This is a project that has been in development since 2012 (at least). As any of my friends and colleagues will know, I am a huge fan of the Brazilian writer Clarice Lispector, whose work I first came across in Another Magazine.
I have been developing a matrix of method and medium which could produce work to correspond to Clarice Lispector's last written novel The Hour of the Star (1977). I've been working with the model Kitty Quinzell, to re-create selected scenes from the book and I've started to draw through ripping prepared papers.
“I tend to write with bold severe strokes, like a painter”; “I swear that this book is composed without words: like a mute photograph.” (Lispector, 1977)
Macabéa, the main character of The Hour of the Star, is surely one of the greatest antiheros of modern fiction.
“Salvation ultimately comes in the form of self-discovery and authentic self-expression.” (Pontiero talking about Lispector's work, 1977)
Lispector searched for spiritual catharsis through her writing. The act of drawing and constructing images through ripping also has a cathartic benefit, as admitted by Portugal’s Paula Rego during her collage period (1960-1980).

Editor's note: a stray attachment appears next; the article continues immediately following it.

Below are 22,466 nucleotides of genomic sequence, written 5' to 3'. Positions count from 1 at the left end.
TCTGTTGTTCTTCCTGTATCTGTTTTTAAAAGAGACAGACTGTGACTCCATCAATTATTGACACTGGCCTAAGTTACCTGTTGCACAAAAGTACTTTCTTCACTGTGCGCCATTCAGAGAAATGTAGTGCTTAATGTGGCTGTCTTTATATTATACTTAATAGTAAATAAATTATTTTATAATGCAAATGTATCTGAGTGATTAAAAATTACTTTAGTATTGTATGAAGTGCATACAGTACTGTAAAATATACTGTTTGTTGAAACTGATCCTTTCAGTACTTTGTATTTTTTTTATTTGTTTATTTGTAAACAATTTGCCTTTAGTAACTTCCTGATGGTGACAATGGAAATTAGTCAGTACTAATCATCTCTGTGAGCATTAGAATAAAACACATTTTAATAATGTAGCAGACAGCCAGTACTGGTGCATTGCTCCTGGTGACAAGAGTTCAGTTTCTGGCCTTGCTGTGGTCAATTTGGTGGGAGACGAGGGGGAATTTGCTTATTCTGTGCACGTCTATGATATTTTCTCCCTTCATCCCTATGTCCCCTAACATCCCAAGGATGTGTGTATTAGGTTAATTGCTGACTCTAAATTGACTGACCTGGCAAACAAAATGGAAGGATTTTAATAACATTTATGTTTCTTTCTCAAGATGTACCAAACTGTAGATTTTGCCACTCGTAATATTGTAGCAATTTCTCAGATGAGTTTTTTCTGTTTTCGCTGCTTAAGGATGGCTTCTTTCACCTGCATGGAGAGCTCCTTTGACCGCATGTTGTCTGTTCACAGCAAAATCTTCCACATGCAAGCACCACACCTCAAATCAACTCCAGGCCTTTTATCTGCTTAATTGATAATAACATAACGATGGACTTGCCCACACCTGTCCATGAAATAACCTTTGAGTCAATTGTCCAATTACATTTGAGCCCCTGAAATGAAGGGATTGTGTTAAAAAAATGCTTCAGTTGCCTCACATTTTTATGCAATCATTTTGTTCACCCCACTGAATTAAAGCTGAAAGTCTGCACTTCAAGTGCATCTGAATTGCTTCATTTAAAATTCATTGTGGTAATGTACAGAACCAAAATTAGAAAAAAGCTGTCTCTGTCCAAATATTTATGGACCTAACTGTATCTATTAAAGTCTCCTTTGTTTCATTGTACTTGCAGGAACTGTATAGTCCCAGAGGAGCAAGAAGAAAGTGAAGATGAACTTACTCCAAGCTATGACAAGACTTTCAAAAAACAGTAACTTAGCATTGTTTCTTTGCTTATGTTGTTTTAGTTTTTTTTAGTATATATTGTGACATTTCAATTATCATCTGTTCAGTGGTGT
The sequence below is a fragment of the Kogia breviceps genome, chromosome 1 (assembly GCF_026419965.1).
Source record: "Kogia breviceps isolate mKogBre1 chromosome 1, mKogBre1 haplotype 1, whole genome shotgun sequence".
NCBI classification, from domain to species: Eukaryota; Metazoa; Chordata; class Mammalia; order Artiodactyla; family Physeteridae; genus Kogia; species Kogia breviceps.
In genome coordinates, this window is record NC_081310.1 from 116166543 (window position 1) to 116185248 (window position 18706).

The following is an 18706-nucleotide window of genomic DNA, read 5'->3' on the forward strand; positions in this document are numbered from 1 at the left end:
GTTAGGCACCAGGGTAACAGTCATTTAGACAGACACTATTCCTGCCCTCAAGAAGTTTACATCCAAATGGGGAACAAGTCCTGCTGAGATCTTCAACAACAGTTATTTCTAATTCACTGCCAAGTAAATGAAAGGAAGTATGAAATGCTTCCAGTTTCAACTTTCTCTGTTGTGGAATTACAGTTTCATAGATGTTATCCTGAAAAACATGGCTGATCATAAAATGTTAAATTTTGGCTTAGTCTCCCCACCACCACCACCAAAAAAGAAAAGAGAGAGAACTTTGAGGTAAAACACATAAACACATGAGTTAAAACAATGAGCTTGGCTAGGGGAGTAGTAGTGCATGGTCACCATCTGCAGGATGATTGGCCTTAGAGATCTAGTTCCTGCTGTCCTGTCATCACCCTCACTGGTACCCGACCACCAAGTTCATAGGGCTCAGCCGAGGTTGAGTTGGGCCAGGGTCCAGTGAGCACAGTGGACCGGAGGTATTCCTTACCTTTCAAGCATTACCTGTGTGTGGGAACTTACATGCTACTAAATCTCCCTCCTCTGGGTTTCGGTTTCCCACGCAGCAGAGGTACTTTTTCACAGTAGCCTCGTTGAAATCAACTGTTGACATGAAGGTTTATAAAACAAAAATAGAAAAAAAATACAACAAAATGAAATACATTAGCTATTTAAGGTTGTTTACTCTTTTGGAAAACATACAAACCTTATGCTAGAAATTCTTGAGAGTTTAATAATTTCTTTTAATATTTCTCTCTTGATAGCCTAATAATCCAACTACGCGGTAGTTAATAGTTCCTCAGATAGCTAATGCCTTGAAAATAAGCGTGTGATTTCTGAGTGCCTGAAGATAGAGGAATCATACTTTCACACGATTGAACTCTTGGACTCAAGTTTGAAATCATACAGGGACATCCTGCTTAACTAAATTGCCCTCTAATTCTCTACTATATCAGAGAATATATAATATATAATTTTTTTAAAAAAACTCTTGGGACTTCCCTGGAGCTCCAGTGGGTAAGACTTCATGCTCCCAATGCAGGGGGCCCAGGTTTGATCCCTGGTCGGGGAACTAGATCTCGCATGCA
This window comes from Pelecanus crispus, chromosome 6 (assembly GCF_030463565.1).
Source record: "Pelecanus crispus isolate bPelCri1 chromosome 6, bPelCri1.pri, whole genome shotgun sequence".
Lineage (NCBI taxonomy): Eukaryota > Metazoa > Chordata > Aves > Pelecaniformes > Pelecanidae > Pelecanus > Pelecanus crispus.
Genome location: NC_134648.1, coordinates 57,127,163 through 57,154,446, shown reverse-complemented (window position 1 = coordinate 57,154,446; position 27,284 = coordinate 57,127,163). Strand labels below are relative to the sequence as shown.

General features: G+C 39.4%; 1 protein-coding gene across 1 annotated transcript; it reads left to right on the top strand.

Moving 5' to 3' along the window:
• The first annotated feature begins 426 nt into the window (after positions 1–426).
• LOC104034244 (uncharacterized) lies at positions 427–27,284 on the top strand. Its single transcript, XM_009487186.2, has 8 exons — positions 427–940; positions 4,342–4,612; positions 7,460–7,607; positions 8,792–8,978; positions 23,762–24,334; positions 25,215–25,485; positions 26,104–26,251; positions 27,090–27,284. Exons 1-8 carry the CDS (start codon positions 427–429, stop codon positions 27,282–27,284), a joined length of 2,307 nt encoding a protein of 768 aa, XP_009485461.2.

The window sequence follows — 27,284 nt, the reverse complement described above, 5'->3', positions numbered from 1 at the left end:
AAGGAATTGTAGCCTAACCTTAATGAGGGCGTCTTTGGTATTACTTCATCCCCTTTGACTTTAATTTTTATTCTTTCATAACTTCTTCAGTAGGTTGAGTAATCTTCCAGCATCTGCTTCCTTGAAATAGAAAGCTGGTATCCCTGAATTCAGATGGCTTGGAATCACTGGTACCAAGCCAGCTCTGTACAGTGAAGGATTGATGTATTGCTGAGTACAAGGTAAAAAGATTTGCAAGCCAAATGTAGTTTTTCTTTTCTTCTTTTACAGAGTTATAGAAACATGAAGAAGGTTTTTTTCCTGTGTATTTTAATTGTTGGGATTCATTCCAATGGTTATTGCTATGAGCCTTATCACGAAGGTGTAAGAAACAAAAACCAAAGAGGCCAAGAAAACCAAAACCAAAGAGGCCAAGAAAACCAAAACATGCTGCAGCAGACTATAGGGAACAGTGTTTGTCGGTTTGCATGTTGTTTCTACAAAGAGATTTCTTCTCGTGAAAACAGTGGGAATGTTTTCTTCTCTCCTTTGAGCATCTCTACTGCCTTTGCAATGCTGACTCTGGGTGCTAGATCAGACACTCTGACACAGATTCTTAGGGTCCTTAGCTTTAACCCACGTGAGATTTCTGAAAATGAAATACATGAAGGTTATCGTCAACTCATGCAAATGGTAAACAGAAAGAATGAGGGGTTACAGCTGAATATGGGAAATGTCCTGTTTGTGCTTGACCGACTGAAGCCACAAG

“They (the thousands of girls from the North east to be found in the slums of Rio de Janeiro) aren’t even aware of the fact that they are superfluous and that nobody gives a damn about their existence.” (Lispector, 1977)
The recycled papers I am now using question issues around the value assigned to resource, human or environmental: be it Clarice Lispector’s parents who escaped the persecution of Jewish peoples in 1920s Ukraine, be it the economic migrants symbolised by Macabéa, be it anyone of diversity.
“Macabéa…seemed to become more and more transformed into a Macabéa, as if she were arriving at herself.” (Lispector, 1977)
The recycling and bringing together of fragments corresponds to the metamorphosis of Macabéa in her dying hour. The pose is both a dance and an injured body. Like the approach of Lispector, and that of Spain’s Francisco Goya y Lucientes, the piece is a gathering together, as one would for theatre, to set the scene for the main event. The torn shapes repeat the brushstrokes of my original oil sketch, but are released of painterly references. The placed fragment, denuded of the movement of the brush, evokes silence.
Pursuing an understanding of what we need to exist in the world: how do we connect with others (and the wider world and its objects), what is our language.